According to Vice’s Julian Morgans, this energy flip-flop is common all over the world; it’s simply more pronounced down under.
Two-thirds of the island continent is an uninhabited desert, which posed logistical problems for building its national telephone network in the 1970s. But, because necessity is the mother of invention, national provider Telecom innovated itself a solution. By 1978, the company had created reliable solar cells that could power its remote relay stations with minimal upkeep.
By the 1980s, Australia was a respected solar pioneer. It makes sense; the country receives more solar radiation per square foot than anywhere else on Earth. But since that time the country’s number one resource has been a point of contention. Australia’s power is at the mercy of its politics.
In the 1990s, a new government favored coal over solar development. That atavistic instinct was overturned in 2012 when Prime Minister Julia Gillard needed Green Party votes. She compromised by agreeing to a carbon tax, which was levied against 350 of the country’s biggest carbon polluters. It was working, too. But last year Tony Abbot became the new Prime Minister, and this year he effectively shut the carbon tax down.
Now Australia is gradually diminishing incentives for companies and residents to invest in solar power, and that’s causing many of them to call it quits. What would have been one of the country’s largest solar farms has abandoned development near Mildura. The farm, a Silex Systems project, would have produced enough electricity to power 30,000 homes. But nobody knows if Australia will maintain its Renewable Energy Target, and such uncertainty is bad for business.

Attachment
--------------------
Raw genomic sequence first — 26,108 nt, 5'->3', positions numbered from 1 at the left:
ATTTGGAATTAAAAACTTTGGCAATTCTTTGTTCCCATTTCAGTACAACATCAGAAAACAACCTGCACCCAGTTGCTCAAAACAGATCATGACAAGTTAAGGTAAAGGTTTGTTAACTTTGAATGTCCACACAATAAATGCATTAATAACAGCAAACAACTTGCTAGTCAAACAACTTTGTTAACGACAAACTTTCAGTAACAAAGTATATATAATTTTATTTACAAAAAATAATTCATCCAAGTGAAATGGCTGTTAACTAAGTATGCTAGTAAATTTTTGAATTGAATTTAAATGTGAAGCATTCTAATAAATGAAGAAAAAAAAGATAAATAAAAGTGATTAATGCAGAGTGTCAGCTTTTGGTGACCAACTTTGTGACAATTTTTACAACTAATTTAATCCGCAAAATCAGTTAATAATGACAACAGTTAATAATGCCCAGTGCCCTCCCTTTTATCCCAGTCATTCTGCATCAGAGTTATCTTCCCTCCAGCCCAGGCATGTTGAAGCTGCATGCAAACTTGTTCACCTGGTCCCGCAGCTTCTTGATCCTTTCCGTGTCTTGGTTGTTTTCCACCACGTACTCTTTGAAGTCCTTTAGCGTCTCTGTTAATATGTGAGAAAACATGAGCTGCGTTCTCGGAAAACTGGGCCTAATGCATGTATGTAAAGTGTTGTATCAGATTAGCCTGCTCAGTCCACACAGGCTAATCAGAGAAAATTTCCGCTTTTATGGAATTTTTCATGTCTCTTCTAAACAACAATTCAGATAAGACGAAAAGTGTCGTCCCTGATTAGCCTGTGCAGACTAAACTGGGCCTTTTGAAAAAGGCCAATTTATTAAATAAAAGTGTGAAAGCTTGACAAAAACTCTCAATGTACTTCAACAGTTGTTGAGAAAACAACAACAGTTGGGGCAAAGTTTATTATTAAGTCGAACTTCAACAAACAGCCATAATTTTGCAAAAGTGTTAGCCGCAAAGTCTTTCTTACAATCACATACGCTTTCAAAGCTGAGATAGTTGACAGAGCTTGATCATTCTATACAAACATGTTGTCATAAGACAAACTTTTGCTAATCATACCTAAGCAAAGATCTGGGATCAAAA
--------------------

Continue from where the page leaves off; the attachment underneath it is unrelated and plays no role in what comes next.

‘”There’s not as much pressure on the market to have renewable energy in their portfolio now simply because the [target] is at least going to be wound back and possibly abolished,” Silex chief executive Michael Goldsworthy told the ABC.
Australia has four large solar farms currently under construction and 13 in development, but investors are getting spooked. Giles Parkinson, the editor of Renew Economy, says they’re up against a coal-powered government that is putting its interests against the health and progress of its citizens.
“In Australia, we have this unique situation where regulators are run by state governments, and they see their role as protecting the incumbents, which are often the state power companies,” he told Vice. “It’s a hopeless conflict of interest. Just a classic example of aging white men who don’t understand the future.”